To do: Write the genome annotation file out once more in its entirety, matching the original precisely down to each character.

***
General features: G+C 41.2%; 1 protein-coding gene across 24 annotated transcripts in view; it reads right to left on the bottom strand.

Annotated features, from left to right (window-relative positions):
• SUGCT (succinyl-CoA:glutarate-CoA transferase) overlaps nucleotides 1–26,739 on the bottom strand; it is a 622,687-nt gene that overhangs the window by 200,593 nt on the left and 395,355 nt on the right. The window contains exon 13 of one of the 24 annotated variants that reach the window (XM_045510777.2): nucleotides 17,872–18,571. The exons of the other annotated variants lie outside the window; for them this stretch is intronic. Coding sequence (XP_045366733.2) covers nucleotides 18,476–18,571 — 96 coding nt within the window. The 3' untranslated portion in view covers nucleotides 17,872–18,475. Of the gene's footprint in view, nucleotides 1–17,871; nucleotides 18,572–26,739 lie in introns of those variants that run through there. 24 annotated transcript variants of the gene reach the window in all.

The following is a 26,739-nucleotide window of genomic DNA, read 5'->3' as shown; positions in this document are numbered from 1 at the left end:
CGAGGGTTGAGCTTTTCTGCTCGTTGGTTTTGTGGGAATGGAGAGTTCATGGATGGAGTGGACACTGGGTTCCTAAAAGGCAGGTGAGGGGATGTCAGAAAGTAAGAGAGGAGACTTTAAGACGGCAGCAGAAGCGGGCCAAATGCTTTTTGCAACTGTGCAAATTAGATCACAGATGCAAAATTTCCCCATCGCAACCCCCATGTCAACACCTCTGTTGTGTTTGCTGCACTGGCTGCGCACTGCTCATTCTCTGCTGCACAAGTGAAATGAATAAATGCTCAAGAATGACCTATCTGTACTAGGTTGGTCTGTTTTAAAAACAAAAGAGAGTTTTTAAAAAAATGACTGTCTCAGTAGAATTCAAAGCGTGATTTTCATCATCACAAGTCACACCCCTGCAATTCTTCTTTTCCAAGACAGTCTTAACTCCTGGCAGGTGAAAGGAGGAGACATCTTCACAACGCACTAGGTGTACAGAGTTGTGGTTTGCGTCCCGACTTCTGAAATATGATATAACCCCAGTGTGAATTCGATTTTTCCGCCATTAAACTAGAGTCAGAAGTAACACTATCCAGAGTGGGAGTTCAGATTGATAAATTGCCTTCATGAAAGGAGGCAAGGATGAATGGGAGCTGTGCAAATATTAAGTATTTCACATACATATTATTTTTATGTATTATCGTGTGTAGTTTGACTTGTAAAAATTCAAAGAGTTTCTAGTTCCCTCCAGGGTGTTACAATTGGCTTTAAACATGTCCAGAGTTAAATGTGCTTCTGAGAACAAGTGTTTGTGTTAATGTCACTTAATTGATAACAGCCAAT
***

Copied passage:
General features: G+C 41.2%; 1 protein-coding gene across 24 annotated transcripts in view; it reads right to left on the bottom strand.

Annotated features, from left to right (window-relative positions):
• SUGCT (succinyl-CoA:glutarate-CoA transferase) overlaps nucleotides 1–26,739 on the bottom strand; it is a 622,687-nt gene that overhangs the window by 200,593 nt on the left and 395,355 nt on the right. The window contains exon 13 of one of the 24 annotated variants that reach the window (XM_045510777.2): nucleotides 17,872–18,571. The exons of the other annotated variants lie outside the window; for them this stretch is intronic. Coding sequence (XP_045366733.2) covers nucleotides 18,476–18,571 — 96 coding nt within the window. The 3' untranslated portion in view covers nucleotides 17,872–18,475. Of the gene's footprint in view, nucleotides 1–17,871; nucleotides 18,572–26,739 lie in introns of those variants that run through there. 24 annotated transcript variants of the gene reach the window in all.

The following is a 26,739-nucleotide window of genomic DNA, read 5'->3' as shown; positions in this document are numbered from 1 at the left end:
CGAGGGTTGAGCTTTTCTGCTCGTTGGTTTTGTGGGAATGGAGAGTTCATGGATGGAGTGGACACTGGGTTCCTAAAAGGCAGGTGAGGGGATGTCAGAAAGTAAGAGAGGAGACTTTAAGACGGCAGCAGAAGCGGGCCAAATGCTTTTTGCAACTGTGCAAATTAGATCACAGATGCAAAATTTCCCCATCGCAACCCCCATGTCAACACCTCTGTTGTGTTTGCTGCACTGGCTGCGCACTGCTCATTCTCTGCTGCACAAGTGAAATGAATAAATGCTCAAGAATGACCTATCTGTACTAGGTTGGTCTGTTTTAAAAACAAAAGAGAGTTTTTAAAAAAATGACTGTCTCAGTAGAATTCAAAGCGTGATTTTCATCATCACAAGTCACACCCCTGCAATTCTTCTTTTCCAAGACAGTCTTAACTCCTGGCAGGTGAAAGGAGGAGACATCTTCACAACGCACTAGGTGTACAGAGTTGTGGTTTGCGTCCCGACTTCTGAAATATGATATAACCCCAGTGTGAATTCGATTTTTCCGCCATTAAACTAGAGTCAGAAGTAACACTATCCAGAGTGGGAGTTCAGATTGATAAATTGCCTTCATGAAAGGAGGCAAGGATGAATGGGAGCTGTGCAAATATTAAGTATTTCACATACATATTATTTTTATGTATTATCGTGTGTAGTTTGACTTGTAAAAATTCAAAGAGTTTCTAGTTCCCTCCAGGGTGTTACAATTGGCTTTAAACATGTCCAGAGTTAAATGTGCTTCTGAGAACAAGTGTTTGTGTTAATGTCACTTAATTGATAACAGCCAAT